Rules are Made to be Broken

red nail polishI strongly dislike nail polish. It’s not the colours, or the smell or even the fact that using a toothpick to painstakingly paint little pictures of stars, flowers or hearts on 10 teeny, tiny canvases seems like a rather frivolous waste of time. Nope, it’s not any of those things. The reason I strongly dislike nail polish is because, strange as this may sound, I’m a little claustrophobic and when I put polish on my nails my fingers can’t breathe. That’s right. For some reason, which I suspect will forever remain unknown, nail polish does that to me. So I do what any reasonable and clear thinking human would do. I don’t wear any, ever. Which is why you will probably be surprised when I tell you that I am, right now, attempting to remove some glossy, red paint off of my thumb nail. All this because, if I can put it this way, curiosity appears to have killed the cat. But here’s why.

I’m cleaning. This is not your run of the mill “a little dust, a little vacuum” kind of clean. Right now the entire family is in the midst of a knockdown, drag-out fight against clutter. And we’re about 30 years too late. Do you have any idea how much junk four people can accumulate over 30 years? Well I do. And to put an end to this guessing game, let me just tell you, it’s a lot. But what has to be has to be so without further ado the time has come for us to rid ourselves of the treasures we have somehow managed to accumulate over these many years. Because, as you may have heard, we are moving. Soon. And we simply can’t take all of this stuff with us which I believe is a reasonable, and rather easy conclusion to have arrived at based on the fact that we have less space in the new place than we have now. Not a whole lot less. But less all the same and, to add some insult to the injury, that “less space” comes in the form of no basement. And we all know that the basement is such a handy place to put all the stuff that you don’t really need but hate to part with. Which I am afraid has caused some, but not all of the problem we now face.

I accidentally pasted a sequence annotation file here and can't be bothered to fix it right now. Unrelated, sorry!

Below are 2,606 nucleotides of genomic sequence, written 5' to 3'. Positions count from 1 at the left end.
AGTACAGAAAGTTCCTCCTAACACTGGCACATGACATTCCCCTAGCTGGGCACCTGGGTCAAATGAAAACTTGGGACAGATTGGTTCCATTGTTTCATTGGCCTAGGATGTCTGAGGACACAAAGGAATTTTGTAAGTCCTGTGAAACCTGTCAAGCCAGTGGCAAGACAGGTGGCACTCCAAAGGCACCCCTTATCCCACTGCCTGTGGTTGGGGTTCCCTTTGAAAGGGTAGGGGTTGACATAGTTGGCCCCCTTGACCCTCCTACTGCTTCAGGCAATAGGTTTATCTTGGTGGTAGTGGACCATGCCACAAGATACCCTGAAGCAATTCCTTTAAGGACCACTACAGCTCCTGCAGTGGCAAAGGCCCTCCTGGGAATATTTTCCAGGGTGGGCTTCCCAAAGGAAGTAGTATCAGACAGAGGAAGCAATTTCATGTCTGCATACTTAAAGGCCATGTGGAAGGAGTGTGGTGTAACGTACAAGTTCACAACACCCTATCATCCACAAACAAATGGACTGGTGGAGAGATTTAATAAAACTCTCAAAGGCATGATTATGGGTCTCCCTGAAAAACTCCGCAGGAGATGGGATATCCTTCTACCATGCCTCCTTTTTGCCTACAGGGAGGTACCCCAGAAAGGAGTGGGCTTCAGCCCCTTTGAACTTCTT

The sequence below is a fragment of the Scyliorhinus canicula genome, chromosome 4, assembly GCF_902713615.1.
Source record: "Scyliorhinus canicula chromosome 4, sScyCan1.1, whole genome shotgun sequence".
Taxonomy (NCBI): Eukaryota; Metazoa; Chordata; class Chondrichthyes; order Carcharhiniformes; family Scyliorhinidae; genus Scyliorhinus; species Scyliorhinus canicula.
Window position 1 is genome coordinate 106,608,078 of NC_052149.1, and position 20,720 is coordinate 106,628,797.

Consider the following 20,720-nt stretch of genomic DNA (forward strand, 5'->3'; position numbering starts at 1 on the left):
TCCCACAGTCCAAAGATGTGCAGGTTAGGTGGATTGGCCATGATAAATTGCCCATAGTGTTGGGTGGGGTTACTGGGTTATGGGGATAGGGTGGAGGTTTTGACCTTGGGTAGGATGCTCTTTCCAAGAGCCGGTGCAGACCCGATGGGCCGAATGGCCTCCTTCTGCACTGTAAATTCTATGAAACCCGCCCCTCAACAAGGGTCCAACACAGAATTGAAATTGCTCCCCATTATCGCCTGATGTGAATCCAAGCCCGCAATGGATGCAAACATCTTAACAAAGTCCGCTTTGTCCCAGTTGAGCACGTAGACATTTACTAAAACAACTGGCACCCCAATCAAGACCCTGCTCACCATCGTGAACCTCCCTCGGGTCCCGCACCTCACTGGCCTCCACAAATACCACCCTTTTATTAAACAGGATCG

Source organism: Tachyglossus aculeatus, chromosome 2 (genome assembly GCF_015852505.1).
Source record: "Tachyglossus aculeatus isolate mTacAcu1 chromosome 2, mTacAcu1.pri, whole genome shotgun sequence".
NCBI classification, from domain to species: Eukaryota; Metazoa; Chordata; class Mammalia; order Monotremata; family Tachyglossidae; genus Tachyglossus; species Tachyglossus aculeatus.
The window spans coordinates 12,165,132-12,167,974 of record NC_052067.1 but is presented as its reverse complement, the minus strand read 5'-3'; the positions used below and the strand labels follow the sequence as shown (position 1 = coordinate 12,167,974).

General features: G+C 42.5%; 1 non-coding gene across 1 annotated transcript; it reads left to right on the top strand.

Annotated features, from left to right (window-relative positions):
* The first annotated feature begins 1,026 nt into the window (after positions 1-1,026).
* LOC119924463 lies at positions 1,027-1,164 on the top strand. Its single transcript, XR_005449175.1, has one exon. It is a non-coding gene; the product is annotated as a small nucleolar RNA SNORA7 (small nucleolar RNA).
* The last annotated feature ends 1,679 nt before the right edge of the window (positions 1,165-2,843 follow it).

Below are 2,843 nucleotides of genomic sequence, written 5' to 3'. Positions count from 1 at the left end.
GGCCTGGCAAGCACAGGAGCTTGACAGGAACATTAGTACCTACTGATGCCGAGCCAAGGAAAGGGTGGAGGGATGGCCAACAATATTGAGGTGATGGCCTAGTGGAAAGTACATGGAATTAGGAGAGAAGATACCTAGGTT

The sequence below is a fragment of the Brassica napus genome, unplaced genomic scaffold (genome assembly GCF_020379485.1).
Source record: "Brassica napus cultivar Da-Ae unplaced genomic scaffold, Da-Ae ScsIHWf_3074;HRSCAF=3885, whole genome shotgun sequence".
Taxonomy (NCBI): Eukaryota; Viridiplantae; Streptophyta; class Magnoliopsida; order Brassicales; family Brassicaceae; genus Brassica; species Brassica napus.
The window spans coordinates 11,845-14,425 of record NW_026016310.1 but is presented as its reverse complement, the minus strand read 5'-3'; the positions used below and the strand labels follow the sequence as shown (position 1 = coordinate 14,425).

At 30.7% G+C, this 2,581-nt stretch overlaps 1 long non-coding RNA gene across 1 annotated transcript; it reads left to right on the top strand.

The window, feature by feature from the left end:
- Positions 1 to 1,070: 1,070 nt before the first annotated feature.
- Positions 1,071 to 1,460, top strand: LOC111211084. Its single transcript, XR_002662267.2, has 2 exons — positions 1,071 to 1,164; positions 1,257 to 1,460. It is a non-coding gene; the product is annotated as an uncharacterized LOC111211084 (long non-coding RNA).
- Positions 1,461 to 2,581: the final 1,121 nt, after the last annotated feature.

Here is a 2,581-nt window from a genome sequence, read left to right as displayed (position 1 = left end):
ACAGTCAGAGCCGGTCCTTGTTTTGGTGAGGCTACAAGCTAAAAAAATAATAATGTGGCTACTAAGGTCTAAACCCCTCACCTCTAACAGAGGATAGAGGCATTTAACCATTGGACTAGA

The most difficult part of this whole exercise is figuring out what to take and what to leave behind. That’s figuratively not literally since the person who is replacing us in our home probably, and I say this with some confidence, would frown upon us doing so. Now if I was the kind of person who played by the rules I most likely wouldn’t be in this pickle. I mean I’m a big fan of reality TV and, at least for a while, there were any number of shows dealing with the organization of “stuff”. So I am no stranger to advice on how to manage this whole thing. I know about the “keep”, “donate” and “discard” bins. And I can’t count the number of times I have heard that, perhaps now overused and almost impossible to abide by rule, “one in, one out”.  Let’s face it. I don’t always buy something to replace something else. Sometimes I just buy something because I like it. And maybe, just maybe, I like all the other ones I have that are like “it” too. Sometimes I need an “extra” one of something. Like a spatula. Who doesn’t sometimes need an extra spatula? Or something in another colour. Maybe I bought a green T-shirt. That doesn’t mean I can throw out a blue one. Does it? I rest my case. One in, one out simply does not work.

I suppose that’s why I now find myself wading through a plethora of stuff, which wouldn’t be so bad if I could at least follow that “touch things only once” rule. But when you come upon things that you haven’t seen for a very long time, sometimes you get distracted. Which seems to be the case, even for a shallow person like me. Call it nostalgia or call it whatever you want, but sometimes you just have to stop and smell the roses. Like finding pictures of your kids when they were really, really small and spending a little time remembering the days before they could walk and talk and stay out all night at the bar. Or coming across a rock you brought back from a camping trip you took years ago because you liked its colour or shape, and thinking back to how much fun it was to sleep in a tent and cook hot dogs over an open fire which you had almost forgotten you ever did because they very rarely allow you to do that at the Hyatt. Or finding a little bottle of nail polish that you never even knew you had and deciding to try it on because you are curious to know if it still makes you feel claustrophobic. These are the times you discover that rules really were made to be broken. Unfortunately, what t has also made me discover is this cleaning thing is going to take me a lot longer than I thought.

Photo credit: Disco-Dan / Foter / CC BY
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2 thoughts on “Rules are Made to be Broken

  1. vplizzy says:

    Hang in there, Wendy! It’s easier to do it there than it is to move it all the way here and realize you don’t have room for it after all. Can’t wait to have you guys be Victorians with us!

    • wcaplan says:

      We’re really looking forward to being there too! But now that you mention it…Victorians, eh? Sounds a little 1800ish don’t you think? 😉

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